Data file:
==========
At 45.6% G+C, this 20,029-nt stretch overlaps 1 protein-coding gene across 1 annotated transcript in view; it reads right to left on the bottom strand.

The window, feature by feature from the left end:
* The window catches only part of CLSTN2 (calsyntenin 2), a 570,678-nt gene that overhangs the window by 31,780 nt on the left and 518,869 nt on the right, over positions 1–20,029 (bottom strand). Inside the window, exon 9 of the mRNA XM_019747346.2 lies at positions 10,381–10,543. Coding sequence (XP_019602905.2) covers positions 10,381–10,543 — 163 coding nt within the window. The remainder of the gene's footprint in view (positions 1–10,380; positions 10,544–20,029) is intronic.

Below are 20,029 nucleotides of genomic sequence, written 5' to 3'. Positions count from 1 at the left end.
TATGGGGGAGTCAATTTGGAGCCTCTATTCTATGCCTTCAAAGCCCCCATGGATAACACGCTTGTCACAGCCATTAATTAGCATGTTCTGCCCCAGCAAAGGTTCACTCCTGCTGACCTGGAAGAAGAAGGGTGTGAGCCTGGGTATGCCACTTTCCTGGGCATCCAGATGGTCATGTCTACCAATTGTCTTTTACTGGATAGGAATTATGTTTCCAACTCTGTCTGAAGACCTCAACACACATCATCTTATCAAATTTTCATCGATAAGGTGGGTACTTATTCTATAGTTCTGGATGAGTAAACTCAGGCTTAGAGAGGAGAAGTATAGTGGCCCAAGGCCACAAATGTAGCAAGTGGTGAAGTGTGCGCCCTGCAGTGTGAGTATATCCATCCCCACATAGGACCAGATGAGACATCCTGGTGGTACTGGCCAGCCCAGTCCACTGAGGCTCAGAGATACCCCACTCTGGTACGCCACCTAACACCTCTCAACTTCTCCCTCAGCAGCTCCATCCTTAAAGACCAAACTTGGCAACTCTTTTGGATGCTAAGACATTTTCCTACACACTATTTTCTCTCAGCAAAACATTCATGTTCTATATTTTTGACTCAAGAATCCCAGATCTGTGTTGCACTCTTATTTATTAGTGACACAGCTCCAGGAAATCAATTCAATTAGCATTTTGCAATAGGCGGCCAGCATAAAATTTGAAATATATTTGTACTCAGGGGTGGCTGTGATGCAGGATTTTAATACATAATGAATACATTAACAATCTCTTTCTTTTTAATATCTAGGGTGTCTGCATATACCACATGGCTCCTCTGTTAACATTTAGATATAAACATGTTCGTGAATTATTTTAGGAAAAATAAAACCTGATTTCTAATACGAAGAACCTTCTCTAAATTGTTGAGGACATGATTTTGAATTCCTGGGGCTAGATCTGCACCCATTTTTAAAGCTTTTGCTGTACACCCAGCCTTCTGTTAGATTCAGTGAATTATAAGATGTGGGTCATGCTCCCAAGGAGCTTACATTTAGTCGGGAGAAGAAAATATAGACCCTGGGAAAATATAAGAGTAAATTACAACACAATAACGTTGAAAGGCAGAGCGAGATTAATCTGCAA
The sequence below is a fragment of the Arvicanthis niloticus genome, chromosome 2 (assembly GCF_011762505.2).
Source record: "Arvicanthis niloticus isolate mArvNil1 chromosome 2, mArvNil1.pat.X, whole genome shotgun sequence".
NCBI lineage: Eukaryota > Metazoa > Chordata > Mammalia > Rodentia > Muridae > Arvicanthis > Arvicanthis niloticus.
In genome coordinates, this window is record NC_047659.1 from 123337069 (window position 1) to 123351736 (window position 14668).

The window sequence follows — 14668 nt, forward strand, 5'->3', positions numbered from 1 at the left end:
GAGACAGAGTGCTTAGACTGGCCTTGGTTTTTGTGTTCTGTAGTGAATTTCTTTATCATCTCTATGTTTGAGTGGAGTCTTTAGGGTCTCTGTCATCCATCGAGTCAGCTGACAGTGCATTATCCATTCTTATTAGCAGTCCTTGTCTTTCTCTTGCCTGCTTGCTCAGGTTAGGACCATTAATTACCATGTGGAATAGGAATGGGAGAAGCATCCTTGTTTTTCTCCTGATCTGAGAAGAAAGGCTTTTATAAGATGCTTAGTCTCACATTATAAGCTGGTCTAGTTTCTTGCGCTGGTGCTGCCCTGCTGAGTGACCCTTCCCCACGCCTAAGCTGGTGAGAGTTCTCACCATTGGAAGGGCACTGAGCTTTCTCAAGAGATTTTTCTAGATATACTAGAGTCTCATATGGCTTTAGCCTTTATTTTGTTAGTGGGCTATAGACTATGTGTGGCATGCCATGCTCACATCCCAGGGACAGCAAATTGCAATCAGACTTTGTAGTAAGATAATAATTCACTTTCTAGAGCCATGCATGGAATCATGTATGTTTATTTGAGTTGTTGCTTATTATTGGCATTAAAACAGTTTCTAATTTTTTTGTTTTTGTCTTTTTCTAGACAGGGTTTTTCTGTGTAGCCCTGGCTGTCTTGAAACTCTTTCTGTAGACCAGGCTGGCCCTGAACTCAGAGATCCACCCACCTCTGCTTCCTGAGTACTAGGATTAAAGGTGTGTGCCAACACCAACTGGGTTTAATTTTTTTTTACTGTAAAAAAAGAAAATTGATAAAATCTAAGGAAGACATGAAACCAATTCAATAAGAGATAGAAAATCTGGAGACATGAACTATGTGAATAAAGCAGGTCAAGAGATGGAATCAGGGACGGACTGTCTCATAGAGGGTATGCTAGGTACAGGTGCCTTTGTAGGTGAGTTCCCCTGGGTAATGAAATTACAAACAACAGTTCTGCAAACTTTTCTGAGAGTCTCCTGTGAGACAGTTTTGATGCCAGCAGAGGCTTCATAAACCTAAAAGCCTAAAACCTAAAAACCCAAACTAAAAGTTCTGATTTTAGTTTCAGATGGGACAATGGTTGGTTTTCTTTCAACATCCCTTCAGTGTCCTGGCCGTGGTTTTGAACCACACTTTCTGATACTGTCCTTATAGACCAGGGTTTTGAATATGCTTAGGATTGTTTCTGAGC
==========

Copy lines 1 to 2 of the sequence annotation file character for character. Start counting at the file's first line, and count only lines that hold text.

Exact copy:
At 45.6% G+C, this 20,029-nt stretch overlaps 1 protein-coding gene across 1 annotated transcript in view; it reads right to left on the bottom strand.

The window, feature by feature from the left end: